The Complete Works of William Shakespeare in 90 Minutes is one thing, while the Complete Works of William Shakespeare in one weekend is entirely another. But that is exactly what Company’s Marathon 2013 is bringing: a free, non-stop, back-to-back reading of Shakespeare’s canon, by both professional actors and everyday people, taking place from 4/16 at 7 pm through 4/20 at 10 am at the 4th Street Theatre.
This event was founded in 1998 by Gordy Hoffman, and the 86-hour performance has been done in Los Angeles as well as New York. The 2013 production marks the event’s first performance in New York in nine years, produced by Facing Page Productions, a company that strives to create new theatrical experiences from classical texts and themes. Co-producer Winnie Lok, who, with Ryan McCurdy, is heading the Company’s Marathon, said, “This was a no brainer.”
Throughout Company’s Marathon, actor André Braugher will choose the play order, and members of public will perform alongside professional actors, at now tradition that was a part of the event from its inception. This tradition, Lok said, celebrates William Shakespeare by creating a community of participants to read from his works.
Lok has a long history with the Marathon, having participated from 2002-2004 in Los Angeles as well as working as a stage manager for an eight-hour shift in 2004. She described her experience at past Marathons, saying, “There was this excitement in the air, because in doing a marathon like this, there is always the question of: will we get this done? Will we actually finish this? And it felt really good to be a part of making it all happen.”
The combination of members of the public as well as professional performers in the Marathon reflects the universal love for Shakespeare, according to Lok, who said, “I believe this came partly from the number of participants needed for each undertaking, but also because this event is about celebrating Shakespeare. People from all walks of life, not only those in the industry, appreciate the Bard and his works.”
Involving the public in the Marathon reflects the growing popularity of interactive theater, which Lok said shatters the fourth wall. She described being drawn to interactive theater by citing her desire immerse herself in a performance’s content, despite distractions such as stage lights overhead or cell phones ringing.
“There is usually some distraction that reminds me that I’m in the audience,” she said. “But with an interactive production, I’m forced to be a part of the action. I’m walking on the same ground as the performers. I’m occupying the same space. It allows you to open up and accept the situation in a way you don’t usually get to. It’s wonderful, and it can sometimes be very scary because you don’t get the protection of the fourth wall.”
Lok is currently working as Production Stage Manager on the Roundabout Theater’s The Big Knife and previously worked as Production Stage Manager for Manhattan Theatre Club’s Venus in Fur and An Enemy of the People, but said the Marathon is a completely different experience for her, citing the long hours and the amount of planning involved.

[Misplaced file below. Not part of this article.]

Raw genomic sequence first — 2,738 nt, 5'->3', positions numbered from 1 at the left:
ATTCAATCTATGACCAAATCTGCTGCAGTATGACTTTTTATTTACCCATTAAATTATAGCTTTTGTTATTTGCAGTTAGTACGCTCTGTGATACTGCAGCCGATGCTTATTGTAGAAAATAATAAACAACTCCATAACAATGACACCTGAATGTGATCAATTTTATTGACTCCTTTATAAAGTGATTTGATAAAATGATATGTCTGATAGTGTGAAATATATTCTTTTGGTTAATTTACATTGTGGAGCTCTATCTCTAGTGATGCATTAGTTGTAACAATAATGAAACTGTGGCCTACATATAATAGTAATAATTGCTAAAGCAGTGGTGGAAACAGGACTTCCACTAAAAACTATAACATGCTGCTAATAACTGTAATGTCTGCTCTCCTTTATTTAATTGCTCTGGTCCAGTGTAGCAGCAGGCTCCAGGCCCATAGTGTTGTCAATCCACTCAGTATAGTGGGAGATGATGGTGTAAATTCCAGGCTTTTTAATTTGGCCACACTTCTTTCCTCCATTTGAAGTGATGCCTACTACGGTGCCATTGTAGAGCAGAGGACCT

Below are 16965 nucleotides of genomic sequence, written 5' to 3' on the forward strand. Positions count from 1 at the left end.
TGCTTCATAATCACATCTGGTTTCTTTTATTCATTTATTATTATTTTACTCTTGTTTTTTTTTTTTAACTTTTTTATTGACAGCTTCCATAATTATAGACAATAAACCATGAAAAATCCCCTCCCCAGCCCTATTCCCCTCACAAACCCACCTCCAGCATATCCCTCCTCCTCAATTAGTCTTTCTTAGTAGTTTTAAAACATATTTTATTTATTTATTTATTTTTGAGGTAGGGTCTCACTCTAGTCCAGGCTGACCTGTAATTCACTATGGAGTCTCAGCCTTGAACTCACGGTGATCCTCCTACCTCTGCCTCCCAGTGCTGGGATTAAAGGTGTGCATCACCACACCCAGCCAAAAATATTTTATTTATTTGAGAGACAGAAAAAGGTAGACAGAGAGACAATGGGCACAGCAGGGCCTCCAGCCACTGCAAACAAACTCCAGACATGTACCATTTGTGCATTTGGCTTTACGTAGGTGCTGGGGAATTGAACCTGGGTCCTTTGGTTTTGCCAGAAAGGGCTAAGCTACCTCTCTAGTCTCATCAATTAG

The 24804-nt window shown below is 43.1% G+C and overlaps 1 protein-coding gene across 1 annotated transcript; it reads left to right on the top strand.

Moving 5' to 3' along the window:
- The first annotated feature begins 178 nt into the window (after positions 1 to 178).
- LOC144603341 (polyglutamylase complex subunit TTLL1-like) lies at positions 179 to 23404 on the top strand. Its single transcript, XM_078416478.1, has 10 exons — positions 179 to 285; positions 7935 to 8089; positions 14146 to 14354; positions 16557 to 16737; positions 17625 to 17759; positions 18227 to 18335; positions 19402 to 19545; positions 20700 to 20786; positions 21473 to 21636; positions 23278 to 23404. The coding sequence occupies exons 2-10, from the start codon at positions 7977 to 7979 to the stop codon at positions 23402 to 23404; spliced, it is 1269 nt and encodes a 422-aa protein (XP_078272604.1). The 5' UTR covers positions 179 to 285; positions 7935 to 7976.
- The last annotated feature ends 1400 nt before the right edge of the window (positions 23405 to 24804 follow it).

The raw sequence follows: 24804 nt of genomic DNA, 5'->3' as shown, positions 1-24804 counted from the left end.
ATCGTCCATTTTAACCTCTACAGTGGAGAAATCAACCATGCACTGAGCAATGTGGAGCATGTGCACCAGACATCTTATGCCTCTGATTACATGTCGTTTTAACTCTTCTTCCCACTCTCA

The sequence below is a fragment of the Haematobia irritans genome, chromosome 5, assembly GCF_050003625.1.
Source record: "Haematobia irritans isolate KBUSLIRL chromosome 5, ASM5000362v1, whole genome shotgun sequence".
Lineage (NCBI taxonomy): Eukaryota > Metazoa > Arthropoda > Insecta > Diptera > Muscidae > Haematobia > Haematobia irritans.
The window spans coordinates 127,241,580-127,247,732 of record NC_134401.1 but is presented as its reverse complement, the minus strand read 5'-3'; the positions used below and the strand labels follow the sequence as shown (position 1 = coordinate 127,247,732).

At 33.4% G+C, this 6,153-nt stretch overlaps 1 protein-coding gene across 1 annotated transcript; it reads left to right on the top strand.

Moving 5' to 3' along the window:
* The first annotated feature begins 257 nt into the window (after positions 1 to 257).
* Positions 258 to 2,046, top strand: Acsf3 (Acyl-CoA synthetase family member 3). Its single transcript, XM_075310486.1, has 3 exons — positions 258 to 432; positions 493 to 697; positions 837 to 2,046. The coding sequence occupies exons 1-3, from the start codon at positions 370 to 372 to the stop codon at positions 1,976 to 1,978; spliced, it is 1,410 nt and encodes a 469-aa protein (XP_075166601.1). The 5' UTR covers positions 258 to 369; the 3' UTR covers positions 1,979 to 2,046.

“In producing a play, you bring together a team of people with creative input. You market to a certain audience to sell tickets and fill the seats,” she said. “Here, we are working on building a community of people from all walks of life to help us reach our goal of finishing the Marathon. There are a lot of unknowns that we have to prepare for with just a couple of us to do it.”
Participants in the Marathon sign to read one play at a time, and throughout the weekend Lok and McCurdy will cover all the hours of the performance. Lok said they have numerous contingency plans at hand and are ready to act quickly when something does not go as planned. She described multi-tasking as being the norm for stage managers, and she appreciates the opportunity to see what each department of the production does.
“I plan to do a lot of napping, although once the Marathon starts, I think the adrenaline associated with the excitement of it all will help see me through,” Lok said. “It also helps that I have an amazing producing partner who will work tirelessly alongside me to get everything done. Communication is the key: with my co-producer, with the participants. And we have to have a love of Shakespeare. Why else would we be doing this if we didn’t believe in the importance of bringing his works to the public?…I think the professional actors will appreciate the excitement the public will bring and will give the public an up-close look of a professional at work.”
Producing the Marathon takes a great deal of leadership, a position Lok has held n the industry for several years, and said at times she has experienced feeling out of place due to her gender.
“No matter how progressive I feel we are at this day and time, sometimes I work on a show and it feels like a Boy’s Club,” Lok said. “It doesn’t happen often, but it does happen. In those cases, I feel that from the moment I step aboard a production, I have to prove myself and work harder to earn everyone’s respect. I feel that I’m under a certain scrutiny. Sometimes it works out, and sometimes it doesn’t. I just have to have confidence in what I do and learn from each experience.”
Participants can sign up at FacingPageProductions to take part in Company’s Marathon 2013 as a performer, and audience reservations will be made available in advance online and the day of at the theater.